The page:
For the past 17 of his 34 years with Leo Burnett, Mark Tutssel has been sharing his predictions for which marketing campaigns will win at the Cannes Lions. And, as one of the only agency leaders to serve as a Cannes jury president five times, he’s had a 100% success rate in recent years.
Tutssel is just weeks away from retirement, but he agreed to do one last prediction list. Here are his selections, with summary and analysis by Adweek.
John Lewis & Partners, “The Boy and the Piano,” adam&eveDDB
With his farewell tour underway and a biopic coming to theaters, Elton John was already at risk of saturating pop culture when British retailer John Lewis released its holiday spot in 2018. But the brand and adam&eveDDB brought a fresh and heartwarming new perspective to the singer’s career by telling his life story in reverse, tracing it back to the gift of his first piano.
The New York Times, “The Truth Is Worth It,” Droga5
As President Donald Trump has continued escalating his denouncements of the U.S. news media, Droga5 has found new and compelling ways to celebrate one of Trump’s most frequent targets: The New York Times. This campaign tells the stories behind the newspaper’s major investigations with a level of granularity reminiscent of All the President’s Men.
Burger King, “Whopper Detour,” FCB New York
Calling the business results “insane,” Burger King global CMO Fernando Machado recently wrote in Adweek that “Whopper Detour” generated an ROI of 37-to-1. By offering fans a 1-cent Whopper—if they drove to a McDonald’s location to unlock the mobile app coupon—Burger King vaulted to No. 1 on the app charts and set a new bar for trolling your competitor.
Nike, “Dream Crazy,” Wieden + Kennedy Portland
Few ads have had the immediate cultural impact of Nike’s “Dream Crazy,” which kicked off the 30th anniversary of “Just Do It” by featuring polarizing quarterback Colin Kaepernick. W+K Portland’s ad set off a cacophonous debate around players protesting police violence. Critics raged, and Trump tweeted, “What was Nike thinking?” But the campaign was credited with a 31% sales increase.
Essity, “Viva La Vulva,” AMV BBDO
When Essity—parent of brands including Bodyform, Libresse and Saba—began selling hygiene products like washes and wipes, it took the lessons of its industry-rattling #BloodNormal campaign, which brought accuracy to how periods are portrayed in marketing, and tackled a new set of stigmas facing women. The result is an unforgettable celebration of vulvas, cleverly animated via everything from oysters to fortune cookies.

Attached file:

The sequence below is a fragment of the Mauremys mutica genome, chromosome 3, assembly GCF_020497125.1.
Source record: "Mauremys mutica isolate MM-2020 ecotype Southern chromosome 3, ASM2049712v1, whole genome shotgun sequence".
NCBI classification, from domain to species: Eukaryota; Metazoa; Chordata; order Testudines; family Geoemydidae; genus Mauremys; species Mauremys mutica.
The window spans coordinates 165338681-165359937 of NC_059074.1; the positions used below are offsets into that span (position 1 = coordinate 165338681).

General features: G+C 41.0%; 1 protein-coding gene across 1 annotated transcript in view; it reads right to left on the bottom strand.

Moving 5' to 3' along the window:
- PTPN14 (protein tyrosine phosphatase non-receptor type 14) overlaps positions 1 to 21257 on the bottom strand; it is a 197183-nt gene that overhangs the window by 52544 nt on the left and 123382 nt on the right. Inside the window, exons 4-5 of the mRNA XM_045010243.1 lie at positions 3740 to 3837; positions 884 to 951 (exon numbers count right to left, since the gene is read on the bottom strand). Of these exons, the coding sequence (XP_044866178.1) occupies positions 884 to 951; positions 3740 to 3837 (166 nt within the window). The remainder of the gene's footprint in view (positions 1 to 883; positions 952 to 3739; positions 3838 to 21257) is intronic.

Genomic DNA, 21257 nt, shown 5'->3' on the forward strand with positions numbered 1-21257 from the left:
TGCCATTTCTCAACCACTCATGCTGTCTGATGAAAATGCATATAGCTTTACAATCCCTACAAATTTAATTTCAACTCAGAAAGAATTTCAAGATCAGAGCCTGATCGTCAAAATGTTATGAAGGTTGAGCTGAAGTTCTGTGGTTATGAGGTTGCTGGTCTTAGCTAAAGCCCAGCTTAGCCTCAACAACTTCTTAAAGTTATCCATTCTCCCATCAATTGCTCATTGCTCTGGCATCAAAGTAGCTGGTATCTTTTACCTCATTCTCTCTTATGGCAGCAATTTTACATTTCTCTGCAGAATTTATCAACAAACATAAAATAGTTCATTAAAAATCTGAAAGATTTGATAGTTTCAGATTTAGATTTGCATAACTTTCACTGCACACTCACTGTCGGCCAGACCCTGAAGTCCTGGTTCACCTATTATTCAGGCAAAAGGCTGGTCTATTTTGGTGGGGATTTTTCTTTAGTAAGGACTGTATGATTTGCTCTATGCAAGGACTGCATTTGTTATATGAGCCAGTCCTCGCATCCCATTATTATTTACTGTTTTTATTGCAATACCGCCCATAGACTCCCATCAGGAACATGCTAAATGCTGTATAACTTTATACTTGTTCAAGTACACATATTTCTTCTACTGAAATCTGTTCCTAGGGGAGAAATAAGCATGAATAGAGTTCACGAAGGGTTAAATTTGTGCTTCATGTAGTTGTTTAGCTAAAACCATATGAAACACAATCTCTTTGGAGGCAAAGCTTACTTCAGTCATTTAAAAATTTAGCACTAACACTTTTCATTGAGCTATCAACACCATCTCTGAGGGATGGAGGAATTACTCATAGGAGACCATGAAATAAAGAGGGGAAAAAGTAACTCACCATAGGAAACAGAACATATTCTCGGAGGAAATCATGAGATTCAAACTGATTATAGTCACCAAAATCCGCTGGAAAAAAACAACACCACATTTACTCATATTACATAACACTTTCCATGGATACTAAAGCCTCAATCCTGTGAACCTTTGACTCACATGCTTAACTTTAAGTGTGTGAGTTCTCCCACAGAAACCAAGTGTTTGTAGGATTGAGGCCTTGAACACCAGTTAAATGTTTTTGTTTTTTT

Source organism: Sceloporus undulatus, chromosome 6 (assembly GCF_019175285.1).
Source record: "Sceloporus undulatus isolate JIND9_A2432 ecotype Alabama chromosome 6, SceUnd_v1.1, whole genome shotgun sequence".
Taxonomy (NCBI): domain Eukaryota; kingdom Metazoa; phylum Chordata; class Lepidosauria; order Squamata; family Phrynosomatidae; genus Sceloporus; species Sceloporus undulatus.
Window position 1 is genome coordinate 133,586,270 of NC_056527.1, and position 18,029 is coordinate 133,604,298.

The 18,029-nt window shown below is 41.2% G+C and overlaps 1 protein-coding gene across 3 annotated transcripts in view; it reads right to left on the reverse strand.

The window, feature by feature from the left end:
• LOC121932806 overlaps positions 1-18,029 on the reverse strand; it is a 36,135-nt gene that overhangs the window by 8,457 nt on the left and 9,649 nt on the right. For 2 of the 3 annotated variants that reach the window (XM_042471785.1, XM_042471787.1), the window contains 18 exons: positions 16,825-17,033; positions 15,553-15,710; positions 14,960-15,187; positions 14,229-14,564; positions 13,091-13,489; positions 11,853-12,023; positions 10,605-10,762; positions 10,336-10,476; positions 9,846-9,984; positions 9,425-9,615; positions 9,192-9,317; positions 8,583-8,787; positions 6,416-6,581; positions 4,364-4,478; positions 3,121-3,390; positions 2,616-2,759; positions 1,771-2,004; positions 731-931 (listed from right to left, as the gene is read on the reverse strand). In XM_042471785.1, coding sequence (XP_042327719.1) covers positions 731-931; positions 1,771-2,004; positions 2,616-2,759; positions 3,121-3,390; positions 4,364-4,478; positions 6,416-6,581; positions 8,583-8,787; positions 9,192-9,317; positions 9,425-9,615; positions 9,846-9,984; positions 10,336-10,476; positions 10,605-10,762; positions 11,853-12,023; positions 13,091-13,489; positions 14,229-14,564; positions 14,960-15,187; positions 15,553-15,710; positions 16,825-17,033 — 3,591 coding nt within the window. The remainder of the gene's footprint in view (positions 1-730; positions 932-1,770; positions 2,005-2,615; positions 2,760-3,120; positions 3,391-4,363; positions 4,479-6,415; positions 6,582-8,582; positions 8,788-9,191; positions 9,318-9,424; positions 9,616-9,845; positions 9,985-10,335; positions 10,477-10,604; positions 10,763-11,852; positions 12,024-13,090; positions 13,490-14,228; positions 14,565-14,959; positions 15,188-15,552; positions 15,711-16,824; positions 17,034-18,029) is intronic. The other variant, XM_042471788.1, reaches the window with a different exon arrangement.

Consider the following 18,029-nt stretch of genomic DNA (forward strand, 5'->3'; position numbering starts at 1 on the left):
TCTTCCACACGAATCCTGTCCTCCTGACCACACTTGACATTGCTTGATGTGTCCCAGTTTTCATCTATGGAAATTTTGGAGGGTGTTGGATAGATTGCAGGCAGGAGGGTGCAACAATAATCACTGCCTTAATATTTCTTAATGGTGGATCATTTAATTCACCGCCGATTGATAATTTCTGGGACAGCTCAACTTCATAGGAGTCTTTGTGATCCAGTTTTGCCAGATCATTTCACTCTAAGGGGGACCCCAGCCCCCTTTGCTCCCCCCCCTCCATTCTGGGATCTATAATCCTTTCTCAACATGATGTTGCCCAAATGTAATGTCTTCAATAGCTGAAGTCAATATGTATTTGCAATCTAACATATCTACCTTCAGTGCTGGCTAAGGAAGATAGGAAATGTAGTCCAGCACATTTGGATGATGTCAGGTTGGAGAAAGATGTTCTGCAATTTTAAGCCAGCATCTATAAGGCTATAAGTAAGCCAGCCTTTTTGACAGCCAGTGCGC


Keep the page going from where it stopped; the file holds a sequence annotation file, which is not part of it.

New York Public Library, “Insta Novels,” Mother New York
With its breezy vibe and lightning-fast navigation, Instagram might seem like the opposite of weighty literature. But the NYPL married the two worlds in a wonderful and addictive way by turning works like Franz Kafka’s The Metamorphosis into brightly illustrated Instagram Stories. The effort brought in 140,000 new followers, with the “Insta Novels” read 300,000 times in just a few months.
HBO, “Westworld: The Maze,” 360i
Packed with more than 11,000 lines of scripted and voice-acted dialogue, “Westworld: The Maze” was HBO’s first foray into voice-activated skills—and one that proved the sprawling potential of a medium best known for telling you the weather. The game boasted 60 potential storylines and two hours of unique gameplay.
Kraft Heinz Country Time Lemonade, “Legal-ade,” Leo Burnett Chicago
Is there a more compelling David-and-Goliath story than children battling City Hall? With “Legal-ade,” Country Time Lemonade offered to cover the legal expenses incurred by children running lemonade stands who get fined for operating a business without a license. It’s a rare scenario, but it scored national PR for the brand as a hero to aspiring entrepreneurs everywhere.